“How do we use resources in our building that we might not have used effectively in the past? What I want to see is our pipeline for our next leaders being assistant principals who are taking an active role in this work,” Fariña said.

defensor escolar

Memphis parent advocacy group trains first Spanish-speaking cohort

PHOTO: Caroline Bauman
Manuela Martinez (center left) and Lidia Sauceda (center right) are among 19 parents in the first Spanish-speaking class of Memphis Lift’s Public Advocate Fellowship.

Manuela Martinez doesn’t want Spanish-speaking families to get lost in the fast-changing education landscape in Memphis as the city’s Hispanic population continues to grow.

The mother of two students is among 19 parents in the first Spanish-speaking class of Memphis Lift’s Public Advocate Fellowship, a program that trains parents on local education issues.

“We want to be more informed,” said Martinez, whose children attend Shelby County Schools. “I didn’t know I had much of voice or could change things at my child’s school. But I’m learning a lot about schools in Memphis, and how I can be a bigger part.”

More than 200 Memphians have gone through the 10-week fellowship program since the parent advocacy group launched two years ago. The vast majority have been African-Americans.

The first Spanish-speaking cohort is completing a five-week program this month and marks a concerted effort to bridge racial barriers, said Sarah Carpenter, the organization’s executive director.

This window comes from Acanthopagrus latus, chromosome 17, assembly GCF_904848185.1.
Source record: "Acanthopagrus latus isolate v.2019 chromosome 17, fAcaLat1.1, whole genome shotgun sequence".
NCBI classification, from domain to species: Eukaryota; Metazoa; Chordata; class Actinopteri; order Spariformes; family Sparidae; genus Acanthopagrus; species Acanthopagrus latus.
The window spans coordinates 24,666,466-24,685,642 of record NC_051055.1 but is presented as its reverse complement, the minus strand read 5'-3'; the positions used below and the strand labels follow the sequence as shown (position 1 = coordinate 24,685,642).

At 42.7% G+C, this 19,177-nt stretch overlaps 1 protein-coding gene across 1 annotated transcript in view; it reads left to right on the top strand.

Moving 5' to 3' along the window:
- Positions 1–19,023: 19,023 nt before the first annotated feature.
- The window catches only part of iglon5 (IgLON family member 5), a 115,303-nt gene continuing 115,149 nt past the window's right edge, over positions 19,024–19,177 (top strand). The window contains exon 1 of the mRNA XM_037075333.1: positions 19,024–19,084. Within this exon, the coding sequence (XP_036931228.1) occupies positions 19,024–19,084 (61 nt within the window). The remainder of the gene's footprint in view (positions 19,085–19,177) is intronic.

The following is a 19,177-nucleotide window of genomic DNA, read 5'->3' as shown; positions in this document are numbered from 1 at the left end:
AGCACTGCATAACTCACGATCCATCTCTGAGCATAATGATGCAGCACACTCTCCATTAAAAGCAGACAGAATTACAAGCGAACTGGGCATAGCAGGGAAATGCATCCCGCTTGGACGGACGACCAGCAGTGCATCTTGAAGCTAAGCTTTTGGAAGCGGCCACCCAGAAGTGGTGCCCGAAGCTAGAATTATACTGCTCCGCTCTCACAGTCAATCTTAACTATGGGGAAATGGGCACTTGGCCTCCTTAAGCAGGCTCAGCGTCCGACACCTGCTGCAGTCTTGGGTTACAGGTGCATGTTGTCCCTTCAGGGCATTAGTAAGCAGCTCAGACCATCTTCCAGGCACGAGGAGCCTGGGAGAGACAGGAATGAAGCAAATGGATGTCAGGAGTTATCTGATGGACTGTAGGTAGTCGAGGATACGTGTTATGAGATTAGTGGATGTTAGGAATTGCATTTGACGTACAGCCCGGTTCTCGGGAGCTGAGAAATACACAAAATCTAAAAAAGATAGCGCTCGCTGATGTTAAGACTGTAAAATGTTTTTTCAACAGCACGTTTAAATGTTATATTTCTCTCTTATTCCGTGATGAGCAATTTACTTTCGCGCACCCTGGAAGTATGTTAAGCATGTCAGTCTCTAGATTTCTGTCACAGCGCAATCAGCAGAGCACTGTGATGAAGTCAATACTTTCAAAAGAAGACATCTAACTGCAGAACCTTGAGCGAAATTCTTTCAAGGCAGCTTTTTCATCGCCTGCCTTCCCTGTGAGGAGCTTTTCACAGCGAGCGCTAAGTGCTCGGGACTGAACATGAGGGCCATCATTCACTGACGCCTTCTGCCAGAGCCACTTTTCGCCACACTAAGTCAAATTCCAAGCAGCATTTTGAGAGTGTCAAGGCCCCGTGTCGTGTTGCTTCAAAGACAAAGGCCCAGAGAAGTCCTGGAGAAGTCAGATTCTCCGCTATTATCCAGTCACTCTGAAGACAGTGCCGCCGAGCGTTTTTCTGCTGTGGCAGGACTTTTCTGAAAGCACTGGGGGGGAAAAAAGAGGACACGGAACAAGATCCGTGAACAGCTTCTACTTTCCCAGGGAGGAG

“Our mission is to make the powerless parent powerful …,” she said.

The city’s mostly black public schools have experienced a steady growth in Hispanic students since 1992 when only 286 attended the former Memphis City Schools. In 2015, the consolidated Shelby County Schools had 13,816 Hispanic children and teens, or 12.3 percent of the student population.

Lidia Sauceda came to Memphis from Mexico as a child; now she has two children who attend Shelby County Schools. Through Memphis Lift, she is learning about how to navigate Tennessee’s largest district in behalf of her family.

PHOTO: Caroline Bauman
Hispanic parents attend a training with the Memphis Lift fellowship program.

“Latinos are afraid of talking, of standing up,” Sauceda said. “They’re so afraid they’re not going to be heard because of their legal status. But I will recommend this (fellowship) to parents. How do we want our kids to have a better education if we can’t dedicate time?”

The training includes lessons on local school options, how to speak publicly at a school board meeting, and how to advocate for your children if you believe they are being treated unfairly.

The first fellowship was led by Ian Buchanan, former director of community partnership for the state-run Achievement School District. Now the program is taught in-house, and the Spanish-speaking class is being led this month by Carmelita Hernandez, an alumna.

“No matter what language we speak, we want a high-quality education for our kids just like any other parent,” Hernandez said. “A good education leads to better opportunities.”

Stopping summer slide

On National Summer Learning Day, Memphis takes stock of programs for kids

PHOTO: Helen Carefoot
Torrence Echols, a rising first-grader in Memphis, builds a tower with giant legos at the Benjamin L. Hooks Library on National Summer Learning Day.